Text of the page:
What do we get in the end? How many shots does the photographer expect to take? Will you see proofs? How will they be provided? On the web? Via CD? How many final images will you get? Will you get digital images, or prints? Will prints they be put in an album, a photo book, or provided loose? Will the final photographs be retouched? All this is open to negotiation, and the photographer will usually have several packages to choose from with different options and price points. Understand what you’re getting.
When do we get it? How long will it take the photographer to provide proofs? How long you you have to make your final selections? How long after that will the final images be delivered?
What are your payment terms? When does the photographer expect to be paid? Usually, you are required to put down a deposit to hold your booking. Then, the photographer may expect another installment on the day of the wedding, and a final payment when images are delivered. Terms will vary. Make sure you understand them.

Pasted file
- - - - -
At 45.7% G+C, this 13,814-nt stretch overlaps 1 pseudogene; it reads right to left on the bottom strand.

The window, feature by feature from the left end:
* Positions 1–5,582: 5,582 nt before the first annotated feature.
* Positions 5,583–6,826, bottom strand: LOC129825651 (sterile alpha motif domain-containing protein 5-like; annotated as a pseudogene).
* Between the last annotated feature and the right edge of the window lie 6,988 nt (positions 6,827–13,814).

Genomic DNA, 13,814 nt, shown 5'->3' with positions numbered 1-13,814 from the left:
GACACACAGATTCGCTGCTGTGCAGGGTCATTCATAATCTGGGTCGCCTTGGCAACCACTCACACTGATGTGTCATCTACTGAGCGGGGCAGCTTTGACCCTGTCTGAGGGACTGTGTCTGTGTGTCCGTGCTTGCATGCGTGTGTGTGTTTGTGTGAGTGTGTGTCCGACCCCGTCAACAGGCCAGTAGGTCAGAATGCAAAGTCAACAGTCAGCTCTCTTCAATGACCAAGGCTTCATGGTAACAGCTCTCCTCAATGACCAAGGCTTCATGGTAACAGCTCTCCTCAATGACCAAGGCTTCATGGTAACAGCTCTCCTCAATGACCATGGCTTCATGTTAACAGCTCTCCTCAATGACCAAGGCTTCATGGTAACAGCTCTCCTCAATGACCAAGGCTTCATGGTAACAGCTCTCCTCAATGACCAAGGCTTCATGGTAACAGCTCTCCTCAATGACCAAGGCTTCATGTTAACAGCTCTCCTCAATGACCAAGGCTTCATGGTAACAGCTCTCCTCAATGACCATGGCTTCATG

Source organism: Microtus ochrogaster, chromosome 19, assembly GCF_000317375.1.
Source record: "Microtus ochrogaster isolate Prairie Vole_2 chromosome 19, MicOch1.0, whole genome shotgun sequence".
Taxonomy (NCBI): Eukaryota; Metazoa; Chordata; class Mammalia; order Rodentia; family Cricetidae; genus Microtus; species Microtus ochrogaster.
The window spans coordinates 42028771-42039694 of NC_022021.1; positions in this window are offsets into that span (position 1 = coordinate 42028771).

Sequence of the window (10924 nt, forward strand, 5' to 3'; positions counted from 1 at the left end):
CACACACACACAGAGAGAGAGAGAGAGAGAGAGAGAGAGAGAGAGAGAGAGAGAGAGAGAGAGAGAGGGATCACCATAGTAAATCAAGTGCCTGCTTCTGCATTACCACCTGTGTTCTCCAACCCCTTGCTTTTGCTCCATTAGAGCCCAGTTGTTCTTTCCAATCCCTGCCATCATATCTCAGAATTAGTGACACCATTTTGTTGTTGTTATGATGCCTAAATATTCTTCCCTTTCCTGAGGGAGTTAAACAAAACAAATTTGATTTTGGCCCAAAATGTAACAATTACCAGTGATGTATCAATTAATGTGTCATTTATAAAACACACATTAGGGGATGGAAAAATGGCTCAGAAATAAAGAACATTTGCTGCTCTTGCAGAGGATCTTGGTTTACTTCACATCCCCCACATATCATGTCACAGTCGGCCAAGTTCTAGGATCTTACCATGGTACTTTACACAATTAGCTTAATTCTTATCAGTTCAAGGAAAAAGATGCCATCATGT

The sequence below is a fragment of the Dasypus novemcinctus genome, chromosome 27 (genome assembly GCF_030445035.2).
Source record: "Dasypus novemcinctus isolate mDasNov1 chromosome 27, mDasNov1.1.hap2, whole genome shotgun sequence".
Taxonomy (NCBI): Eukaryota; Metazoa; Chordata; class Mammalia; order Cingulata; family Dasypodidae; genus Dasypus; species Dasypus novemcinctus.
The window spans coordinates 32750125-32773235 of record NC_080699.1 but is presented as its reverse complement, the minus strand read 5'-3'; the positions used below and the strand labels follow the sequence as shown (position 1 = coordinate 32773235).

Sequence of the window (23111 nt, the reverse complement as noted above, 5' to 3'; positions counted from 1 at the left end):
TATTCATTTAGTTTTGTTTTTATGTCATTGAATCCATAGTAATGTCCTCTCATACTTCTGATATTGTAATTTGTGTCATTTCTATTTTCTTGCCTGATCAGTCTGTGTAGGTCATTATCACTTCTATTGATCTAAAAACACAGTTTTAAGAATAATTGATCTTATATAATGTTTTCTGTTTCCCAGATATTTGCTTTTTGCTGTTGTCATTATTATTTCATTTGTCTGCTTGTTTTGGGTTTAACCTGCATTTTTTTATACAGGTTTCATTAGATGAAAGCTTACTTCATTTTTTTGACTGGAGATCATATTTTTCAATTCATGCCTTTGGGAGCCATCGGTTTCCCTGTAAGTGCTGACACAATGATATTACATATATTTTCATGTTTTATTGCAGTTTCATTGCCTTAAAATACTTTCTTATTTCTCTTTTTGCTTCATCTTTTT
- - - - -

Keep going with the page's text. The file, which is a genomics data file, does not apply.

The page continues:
If you expect the photographer to shoot all day, and stay for the reception, you will also want to clarify whether you will provide a meal, or whether you will allow your photographer a sufficiently long break to go and get a meal. You must do one or the other! Photographers need to eat too!
© Peter Ainley
Wedding photography checklist item #5 deals with the contract. No wedding photography checklist would be complete without mention of a contract! You may think of contracts as formal, wordy and cumbersome, but they are absolutely essential! They protect both parties in case of disagreement.